A recent report in the Detroit Free Press highlighted some of the risks involved in using PBMs’ full suite of services.
“According to the Henry J. Kaiser Family Foundation, a California organization that studies health care costs, benefit managers boost market share in two major ways: adding drugs to the list of medicines employers pay for and encouraging doctors to use those drugs, even if they are more expensive. The more sales grow, the more drug companies pay the benefit managers.”
This practice results in significantly higher prescription drug costs for employers, because much of the costs associated with pharmacy benefits lie in a company’s formulary.
What is a formulary and how does having one save money?
The Academy of Managed Care Pharmacies describes a formulary as “a continually updated list of medications which represent the current clinical judgment of physicians and other experts in the diagnosis and treatment of disease and preservation of health. The primary purpose of the formulary is to discourage the use of marginally effective drugs and treatments.”
A formulary is more than just a list of drugs. It is instituted and managed by a Pharmacy and Therapeutics (P&T) Committee, often comprised of pharmacists, physicians, benefit plan managers and other allied health professionals in and around the community. The committee has the expertise to help physicians decide which drugs should be utilized while maintaining high-quality patient care.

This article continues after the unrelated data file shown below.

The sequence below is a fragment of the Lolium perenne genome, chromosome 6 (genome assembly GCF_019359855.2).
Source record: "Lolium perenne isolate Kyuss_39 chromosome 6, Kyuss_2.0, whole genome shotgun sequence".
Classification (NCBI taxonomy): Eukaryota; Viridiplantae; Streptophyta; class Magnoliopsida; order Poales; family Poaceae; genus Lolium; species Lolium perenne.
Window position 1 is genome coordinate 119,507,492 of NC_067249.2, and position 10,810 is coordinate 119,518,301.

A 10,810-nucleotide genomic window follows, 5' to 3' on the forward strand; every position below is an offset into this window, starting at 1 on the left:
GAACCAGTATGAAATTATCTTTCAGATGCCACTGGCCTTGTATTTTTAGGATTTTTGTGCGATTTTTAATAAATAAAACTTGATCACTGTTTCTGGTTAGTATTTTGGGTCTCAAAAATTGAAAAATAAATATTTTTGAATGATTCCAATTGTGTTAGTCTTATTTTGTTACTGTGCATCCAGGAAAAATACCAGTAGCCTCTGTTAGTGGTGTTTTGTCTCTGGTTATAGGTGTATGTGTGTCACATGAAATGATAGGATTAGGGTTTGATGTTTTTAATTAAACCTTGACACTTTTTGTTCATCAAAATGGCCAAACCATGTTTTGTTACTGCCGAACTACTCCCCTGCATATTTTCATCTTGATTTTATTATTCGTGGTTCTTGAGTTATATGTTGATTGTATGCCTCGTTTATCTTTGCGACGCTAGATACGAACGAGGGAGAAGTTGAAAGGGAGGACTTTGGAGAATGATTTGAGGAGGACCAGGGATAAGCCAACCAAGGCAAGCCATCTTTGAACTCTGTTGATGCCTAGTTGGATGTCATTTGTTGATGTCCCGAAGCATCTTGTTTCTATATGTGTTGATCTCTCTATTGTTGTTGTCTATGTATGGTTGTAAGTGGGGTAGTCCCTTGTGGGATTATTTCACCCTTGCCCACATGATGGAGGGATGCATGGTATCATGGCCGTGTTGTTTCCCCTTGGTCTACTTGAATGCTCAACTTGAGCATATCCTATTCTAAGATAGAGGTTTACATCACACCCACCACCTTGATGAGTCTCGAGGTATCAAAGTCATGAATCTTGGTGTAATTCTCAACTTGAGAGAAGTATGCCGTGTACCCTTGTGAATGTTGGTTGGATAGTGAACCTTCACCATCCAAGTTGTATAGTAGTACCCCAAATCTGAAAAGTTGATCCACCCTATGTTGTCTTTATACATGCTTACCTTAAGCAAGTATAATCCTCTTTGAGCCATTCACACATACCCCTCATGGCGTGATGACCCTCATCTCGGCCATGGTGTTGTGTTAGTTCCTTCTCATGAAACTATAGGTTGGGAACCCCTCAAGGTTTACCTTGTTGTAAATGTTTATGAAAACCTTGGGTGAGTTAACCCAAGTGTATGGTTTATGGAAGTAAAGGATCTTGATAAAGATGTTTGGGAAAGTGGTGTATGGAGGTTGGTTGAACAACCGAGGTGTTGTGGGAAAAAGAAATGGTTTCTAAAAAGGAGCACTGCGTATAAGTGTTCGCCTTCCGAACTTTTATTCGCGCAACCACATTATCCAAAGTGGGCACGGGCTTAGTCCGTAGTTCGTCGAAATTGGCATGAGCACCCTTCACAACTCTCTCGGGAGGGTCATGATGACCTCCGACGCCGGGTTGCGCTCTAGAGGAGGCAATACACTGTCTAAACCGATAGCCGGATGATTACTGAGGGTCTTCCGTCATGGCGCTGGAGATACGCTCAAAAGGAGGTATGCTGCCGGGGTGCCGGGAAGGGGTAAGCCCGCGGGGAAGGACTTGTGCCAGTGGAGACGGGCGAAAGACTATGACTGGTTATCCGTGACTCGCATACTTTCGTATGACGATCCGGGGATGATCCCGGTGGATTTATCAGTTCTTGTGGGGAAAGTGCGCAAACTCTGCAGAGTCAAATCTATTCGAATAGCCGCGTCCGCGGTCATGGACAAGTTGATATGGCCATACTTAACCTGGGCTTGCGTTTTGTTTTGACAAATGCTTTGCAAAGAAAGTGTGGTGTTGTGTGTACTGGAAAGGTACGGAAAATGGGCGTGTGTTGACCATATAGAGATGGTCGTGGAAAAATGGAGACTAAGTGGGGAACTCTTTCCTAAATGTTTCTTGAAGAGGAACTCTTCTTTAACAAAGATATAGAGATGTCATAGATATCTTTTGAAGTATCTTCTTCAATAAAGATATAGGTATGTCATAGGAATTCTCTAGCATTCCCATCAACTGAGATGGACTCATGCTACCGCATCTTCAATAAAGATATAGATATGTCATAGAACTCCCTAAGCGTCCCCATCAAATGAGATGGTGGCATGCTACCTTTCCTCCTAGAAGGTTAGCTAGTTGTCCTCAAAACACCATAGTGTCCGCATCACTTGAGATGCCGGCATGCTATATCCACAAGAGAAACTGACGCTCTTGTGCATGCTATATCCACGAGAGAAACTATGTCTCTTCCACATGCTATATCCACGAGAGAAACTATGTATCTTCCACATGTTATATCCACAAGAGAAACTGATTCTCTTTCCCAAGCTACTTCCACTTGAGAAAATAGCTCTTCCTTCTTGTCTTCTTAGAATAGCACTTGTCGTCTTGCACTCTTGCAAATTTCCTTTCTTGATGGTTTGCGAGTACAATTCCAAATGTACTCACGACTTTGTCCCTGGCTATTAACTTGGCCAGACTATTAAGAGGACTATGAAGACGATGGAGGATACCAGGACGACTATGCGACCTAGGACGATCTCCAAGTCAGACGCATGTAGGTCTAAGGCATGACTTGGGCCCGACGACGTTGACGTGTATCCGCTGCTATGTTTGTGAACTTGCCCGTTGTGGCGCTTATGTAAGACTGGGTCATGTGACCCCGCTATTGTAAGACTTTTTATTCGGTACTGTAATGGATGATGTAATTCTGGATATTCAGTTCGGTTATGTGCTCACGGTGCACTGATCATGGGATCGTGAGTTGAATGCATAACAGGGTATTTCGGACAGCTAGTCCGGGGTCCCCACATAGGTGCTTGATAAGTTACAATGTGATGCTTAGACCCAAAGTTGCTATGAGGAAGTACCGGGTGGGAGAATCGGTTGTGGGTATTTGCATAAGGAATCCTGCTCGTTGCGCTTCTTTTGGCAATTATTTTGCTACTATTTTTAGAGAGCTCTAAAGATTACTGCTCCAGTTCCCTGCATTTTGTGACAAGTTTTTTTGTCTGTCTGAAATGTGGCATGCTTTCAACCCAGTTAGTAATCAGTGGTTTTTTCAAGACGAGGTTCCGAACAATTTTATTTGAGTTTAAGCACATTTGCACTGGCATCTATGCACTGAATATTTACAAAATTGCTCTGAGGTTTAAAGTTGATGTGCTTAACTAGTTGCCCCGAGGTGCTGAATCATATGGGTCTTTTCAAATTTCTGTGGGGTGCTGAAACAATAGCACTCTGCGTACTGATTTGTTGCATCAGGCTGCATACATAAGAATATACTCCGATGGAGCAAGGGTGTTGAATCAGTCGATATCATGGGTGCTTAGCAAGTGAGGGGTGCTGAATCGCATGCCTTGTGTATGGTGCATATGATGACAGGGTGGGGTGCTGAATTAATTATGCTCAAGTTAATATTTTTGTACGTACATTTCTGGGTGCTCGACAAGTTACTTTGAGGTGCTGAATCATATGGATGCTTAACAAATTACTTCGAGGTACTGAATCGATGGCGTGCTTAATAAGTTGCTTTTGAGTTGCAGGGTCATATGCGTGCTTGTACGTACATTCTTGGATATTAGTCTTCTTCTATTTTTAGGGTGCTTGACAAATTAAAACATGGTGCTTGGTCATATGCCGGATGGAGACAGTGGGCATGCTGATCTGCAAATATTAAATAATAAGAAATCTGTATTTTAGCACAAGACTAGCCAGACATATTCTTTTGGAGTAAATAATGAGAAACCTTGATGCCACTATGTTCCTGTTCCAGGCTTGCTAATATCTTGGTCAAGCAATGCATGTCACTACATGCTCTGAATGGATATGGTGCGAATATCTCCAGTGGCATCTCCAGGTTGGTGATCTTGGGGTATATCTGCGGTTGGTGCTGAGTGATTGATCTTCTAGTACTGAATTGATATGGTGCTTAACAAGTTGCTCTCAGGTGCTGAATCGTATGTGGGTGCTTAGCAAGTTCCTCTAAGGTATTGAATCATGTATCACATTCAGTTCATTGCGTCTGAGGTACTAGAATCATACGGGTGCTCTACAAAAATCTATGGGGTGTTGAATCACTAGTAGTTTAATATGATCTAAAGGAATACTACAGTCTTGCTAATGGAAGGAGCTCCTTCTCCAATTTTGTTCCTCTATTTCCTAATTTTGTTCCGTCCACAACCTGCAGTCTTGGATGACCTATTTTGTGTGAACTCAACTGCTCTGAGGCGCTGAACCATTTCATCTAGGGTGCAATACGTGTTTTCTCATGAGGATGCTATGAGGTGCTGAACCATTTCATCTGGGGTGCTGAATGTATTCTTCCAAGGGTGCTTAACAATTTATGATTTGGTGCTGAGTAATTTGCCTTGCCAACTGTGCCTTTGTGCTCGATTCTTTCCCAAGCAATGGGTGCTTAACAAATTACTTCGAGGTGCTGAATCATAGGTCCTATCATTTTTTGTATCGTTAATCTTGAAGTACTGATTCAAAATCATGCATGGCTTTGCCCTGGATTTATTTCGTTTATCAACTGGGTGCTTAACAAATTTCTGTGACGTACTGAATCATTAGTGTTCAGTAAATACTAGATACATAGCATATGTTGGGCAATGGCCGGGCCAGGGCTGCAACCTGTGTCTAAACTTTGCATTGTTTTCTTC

Some organizations have the resources to analyze their prescription benefit and pull their formulary in-house to have better control over which drugs are available to their employees and physicians. This saves money, but most employers need to rely on someone else to manage their benefits.
There are other options. Many health insurers have the resources and the know-how to institute and manage their own formularies, which results not only in significant cost savings for members but can also help ensure drug safety and efficacy.
Managing a formulary is key because of the continuous influx of new drugs in the market. Each drug must be thoroughly reviewed and clinically proven to be 1) clinically effective; 2) safe; and 3) cost-effective. Many health insurers promote the use of proven generics whenever possible. This reduces costs and promotes safety.
PBMs, on the other hand, can offer services that can be helpful to a health insurer.
- Provide broad access to a national network of pharmacies
- Process claims efficiently and cost-effectively
When used in this capacity, PBMs can help control costs and allow health insurers to concentrate on providing other services to their customers.
If your health insurer uses a PBM, there’s no need to panic you aren’t necessarily at the mercy of secret deals and designer drugs. First, verify that your insurer has its own formulary overseen by an internal P&T committee. Second, ask how your insurer uses its PBM.
Third, a good health insurer is always available to answer your pharmacy questions. Your insurer and PBM may actually be keeping your crew healthy and your cargo light.
Steve Marciniak, R.Ph., is director of pharmacy services at Care Choices, a nonprofit health care organization and a subsidiary of Trinity Health. Care Choices HMO is ranked first in Michigan in clinical excellence in health plans, according to the National Committee for Quality Assurance.